Philosophy and Ethics in Germany

“Tolerance is a fine art” – Interview with the Philosopher Rainer Forst

Rainer Forst; © ForstRainer Forst; © ForstFor a peaceful and prosperous co-existence in diversity, it is said, tolerance is essential. But what does tolerance really mean?

Mr. Forst, for the last two decades people have spoken of the clash of civilizations. Many contemporaries call for tolerance. What does that mean?

First, a terminological remark. You can speak of tolerance only when the beliefs (or practices) that are to be tolerated are condemned as wrong or bad. Otherwise we have to do with indifference towards or esteem for the other. This rejection must of course be confronted by an acceptance that doesn’t cancel the negative judgment, but gives the reasons that something wrong should still be tolerated. Expressed in a (seeming) paradox: In accordance with the idea of tolerance, it would be wrong not to tolerate the wrong. Finally, I call a third component that of rejection: it in turn gives the negative reasons, which show where the “limits of tolerance” lie.

Can’t this be reduced to the formula: No tolerance towards the intolerant?

No, it’s too easy then that our own intolerance slips into the definition of the other as “intolerant” and the limits are drawn too one-sidedly. For example, today many think (again): Only once religion disappears will there be an end to intolerance. But here history teaches us that such attempts are not only in vain, but also that they lead to the temptation of proposing substitute religions. Intolerance against intolerance easily turns into its opposite.

Is then an impartial definition of tolerance impossible?

Well, before drawing this conclusion and asserting the inevitability of the militant defense of our values, we should be aware that the issue of tolerance is a question of justice, especially with respect to minorities. We can’t therefore avoid the effort of finding an acceptable justification of the scope of tolerance. However, tolerance shouldn’t be seen as an unrestricted good. It is good only when its motives are good and its boundary is justified. Otherwise it may harbor a number of dangers – for example, being too lax towards those who deserve no tolerance, or being an exercise of power whose aim is to keep minorities under control.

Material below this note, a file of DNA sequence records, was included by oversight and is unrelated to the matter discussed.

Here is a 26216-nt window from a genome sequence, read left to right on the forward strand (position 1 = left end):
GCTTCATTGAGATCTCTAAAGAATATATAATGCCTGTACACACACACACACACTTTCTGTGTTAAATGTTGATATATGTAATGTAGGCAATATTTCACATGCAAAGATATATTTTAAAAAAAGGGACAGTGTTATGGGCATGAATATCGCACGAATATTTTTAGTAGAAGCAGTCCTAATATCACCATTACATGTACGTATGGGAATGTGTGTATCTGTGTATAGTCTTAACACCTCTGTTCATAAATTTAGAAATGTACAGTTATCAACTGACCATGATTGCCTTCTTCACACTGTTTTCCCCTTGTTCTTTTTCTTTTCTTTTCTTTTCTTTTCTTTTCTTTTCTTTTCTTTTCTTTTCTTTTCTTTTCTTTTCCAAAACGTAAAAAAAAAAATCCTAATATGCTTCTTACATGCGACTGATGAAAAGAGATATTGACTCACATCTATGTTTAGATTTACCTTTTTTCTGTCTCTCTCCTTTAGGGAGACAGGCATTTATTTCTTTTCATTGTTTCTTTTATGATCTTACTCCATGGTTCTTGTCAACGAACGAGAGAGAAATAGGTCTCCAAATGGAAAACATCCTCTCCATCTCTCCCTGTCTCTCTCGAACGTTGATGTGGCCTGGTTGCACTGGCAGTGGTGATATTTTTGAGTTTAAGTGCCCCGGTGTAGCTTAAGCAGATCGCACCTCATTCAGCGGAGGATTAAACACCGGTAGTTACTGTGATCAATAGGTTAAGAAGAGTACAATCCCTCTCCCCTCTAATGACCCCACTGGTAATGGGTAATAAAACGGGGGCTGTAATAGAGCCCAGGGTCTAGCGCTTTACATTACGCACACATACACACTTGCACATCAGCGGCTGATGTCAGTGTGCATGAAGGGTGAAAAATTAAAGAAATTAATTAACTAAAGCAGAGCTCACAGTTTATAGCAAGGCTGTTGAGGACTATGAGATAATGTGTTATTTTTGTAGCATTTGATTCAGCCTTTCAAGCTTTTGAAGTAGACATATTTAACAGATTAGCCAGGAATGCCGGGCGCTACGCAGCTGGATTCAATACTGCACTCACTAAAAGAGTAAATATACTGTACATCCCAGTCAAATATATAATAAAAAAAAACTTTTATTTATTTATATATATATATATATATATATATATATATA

But isn’t tolerance mainly based on the fact that a political power allows minorities to follow their own beliefs and way of life if they acknowledge the existing power relations?

In part – and historically seen – yes. But the term shouldn’t be reduced to such a hierarchical or strategic sense, what I call in my book the “permission idea” of tolerance. The term describes not only a practice of political power but also, in accordance with another conception of respect, a positive attitude of individuals, a virtue. To be tolerant then means that you tolerate the religious beliefs and cultural practices of others with whom you don’t agree insofar as there exists a consensus as to the basis and the limits according to which this takes place.

Are the roots of tolerance then more secular than religious?